Pisa, Bay of Poets. Drive to Pisa, where the Shelleys rented the top floor of the Tre Palazzo di Chiesa and Byron lodged opposite in Palazzo Lanfranchi, now a graphics museum. Visit the Baptistry, as the Shelleys did on their first trip to Pisa in May 1818, and the Palazzo dell’Orologio, the inspiration for Shelley’s ‘The Tower of Famine’. Continue to Lerici and the Bay of Poets, where the Shelleys’ rented house still stands and bears a plaque to them. On 8th July 1822, Shelley drowned sailing to Lerici from Livorno. Byron also used to stay across the bay at Portovenere and swim across; do this journey in reverse by boat (weather permitting).
Florence, Rome. Travel by rail to Rome (first class). In Canto IV of ‘Childe Harolde’s Pilgrimage’, Byron records his impressions of Rome. Explore some of the Classical sites that excited the poets, including the Roman Forum and the Arch of Titus, the ancient frieze of which inspired Shelley as he wrote ‘Prometheus Unbound’ and ‘The Triumph of Life’. See also the Baths of Caracalla, where Shelley composed ‘Prometheus Unbound’: “never was any desolation more sublime and lovely”.
Rome. Visit Palazzo Barberini, Rome’s National Gallery, which houses a painting by Guido Reni of Beatrice Cenci (subject of Shelley’s verse drama ‘The Cenci’). A walk takes in various places associated with the poets. Keats arrived in Rome terminally ill with tuberculosis, and died months later aged only 25. He spent his last days lovingly tended by his friend, the artist Joseph Severn. Their quarters are now a delightful and moving museum housing a collection of letters, paintings and manuscripts associated with Keats and Shelley. Private evening visit to the museum, with a talk from the Director.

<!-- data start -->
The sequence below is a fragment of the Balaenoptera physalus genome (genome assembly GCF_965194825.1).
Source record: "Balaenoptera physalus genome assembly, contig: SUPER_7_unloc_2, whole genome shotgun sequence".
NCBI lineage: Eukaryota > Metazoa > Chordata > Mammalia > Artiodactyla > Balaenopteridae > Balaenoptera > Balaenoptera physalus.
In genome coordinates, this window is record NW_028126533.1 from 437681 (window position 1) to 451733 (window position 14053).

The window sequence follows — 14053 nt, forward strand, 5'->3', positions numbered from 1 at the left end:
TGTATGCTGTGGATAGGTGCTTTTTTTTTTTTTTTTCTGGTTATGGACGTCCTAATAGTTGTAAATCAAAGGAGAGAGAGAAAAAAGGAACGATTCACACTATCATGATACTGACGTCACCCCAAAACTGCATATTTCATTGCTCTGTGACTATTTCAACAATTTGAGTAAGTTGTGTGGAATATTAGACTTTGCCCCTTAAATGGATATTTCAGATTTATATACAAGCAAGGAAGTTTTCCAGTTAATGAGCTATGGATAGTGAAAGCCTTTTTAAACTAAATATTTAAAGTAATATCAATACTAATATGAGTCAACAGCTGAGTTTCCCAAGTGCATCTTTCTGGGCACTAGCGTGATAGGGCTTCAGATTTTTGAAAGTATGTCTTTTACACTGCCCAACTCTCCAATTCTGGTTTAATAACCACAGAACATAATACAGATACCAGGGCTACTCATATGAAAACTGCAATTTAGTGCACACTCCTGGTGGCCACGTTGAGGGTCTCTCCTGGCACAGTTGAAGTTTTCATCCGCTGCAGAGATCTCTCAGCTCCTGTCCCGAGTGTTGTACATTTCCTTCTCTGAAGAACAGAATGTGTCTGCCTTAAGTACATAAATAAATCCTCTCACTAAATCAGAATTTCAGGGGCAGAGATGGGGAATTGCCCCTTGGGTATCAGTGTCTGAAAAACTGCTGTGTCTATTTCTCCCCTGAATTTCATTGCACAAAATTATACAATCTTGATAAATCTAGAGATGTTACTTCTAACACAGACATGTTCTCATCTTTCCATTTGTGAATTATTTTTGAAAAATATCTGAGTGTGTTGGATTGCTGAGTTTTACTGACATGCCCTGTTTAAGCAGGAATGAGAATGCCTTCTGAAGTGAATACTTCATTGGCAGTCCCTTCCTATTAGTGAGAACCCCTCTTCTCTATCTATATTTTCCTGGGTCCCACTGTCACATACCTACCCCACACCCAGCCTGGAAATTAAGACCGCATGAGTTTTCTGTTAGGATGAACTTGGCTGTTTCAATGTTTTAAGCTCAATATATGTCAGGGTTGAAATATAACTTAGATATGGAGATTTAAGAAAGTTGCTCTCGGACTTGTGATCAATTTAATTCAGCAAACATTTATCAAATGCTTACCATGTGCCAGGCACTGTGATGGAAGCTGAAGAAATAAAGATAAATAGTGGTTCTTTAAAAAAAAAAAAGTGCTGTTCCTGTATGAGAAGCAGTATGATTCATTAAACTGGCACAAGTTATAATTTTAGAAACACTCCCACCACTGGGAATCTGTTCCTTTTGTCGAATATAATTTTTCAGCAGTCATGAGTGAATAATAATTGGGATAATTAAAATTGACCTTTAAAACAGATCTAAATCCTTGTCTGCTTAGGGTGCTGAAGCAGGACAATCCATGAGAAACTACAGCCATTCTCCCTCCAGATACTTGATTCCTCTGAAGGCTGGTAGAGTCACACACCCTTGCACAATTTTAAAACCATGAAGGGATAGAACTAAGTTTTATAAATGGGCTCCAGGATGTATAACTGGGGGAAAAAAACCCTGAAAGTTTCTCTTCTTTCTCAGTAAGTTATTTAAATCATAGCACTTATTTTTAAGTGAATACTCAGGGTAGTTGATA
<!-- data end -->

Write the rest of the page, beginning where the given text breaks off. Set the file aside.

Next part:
Rome. Visit the Protestant cemetery, the serene final resting place of Keats and Shelley. Guided visit with historian Nicholas Stanley-Price, author of The Non-Catholic Cemetery in Rome. Fly from Rome Fiumicino to London Gatwick, arriving c. 2.45pm.
Price, per person
Two sharing: £3,680 or £3,540 without flights. Single occupancy: £4,350 or £4,210 without flights.
Flights (Euro Traveller) with British Airways (Airbus A321); travel between Venice airport and the hotel by water-taxi; a vaporetto pass for the time spent in Venice; first-class rail travel from Venice to Florence and from Florence to Rome; luggage porterage from Venice to Florence and from the airport to the hotel in Venice; travel by private coach in and around Florence; travel by private minibus in and around Rome; hotel accommodation as described below; breakfasts, 2 lunches and 6 dinners with wine, water, coffee; all admissions; all tips for waiters, drivers and guides; all taxes; the services of the lecturer and tour manager.
Hotel Palazzo Sant’Angelo, Venice: a 4-star hotel in an excellent location on the Grand Canal near Campo Sant’Angelo and the Rialto Bridge. Hotel Santa Maria Novella, Florence: a delightful, renovated 4-star hotel in a very central location. Hotel Bernini Bristol, Rome: 5-star hotel excellently located on the Piazza Barberini. Single rooms throughout are doubles for sole use.
The nature of Venice, Florence and Rome means that the cities are more often than not traversed on foot. Although part of their charm, there is a lot of walking along the flat (and up and down bridges in Venice); standing around in museums is also unavoidable. The historic area of Rome is vast, and vehicular access is increasingly restricted. Minibuses are used on some occasions. The tour should not be attempted by anyone who has difficulty with everyday walking and stair-climbing. Fitness is essential.
Between 10 and 22 participants.
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Before booking, please refer to the FCO website to ensure you are happy with the travel advice for the destination(s) you are visiting: www.gov.uk/foreign-travel-advice.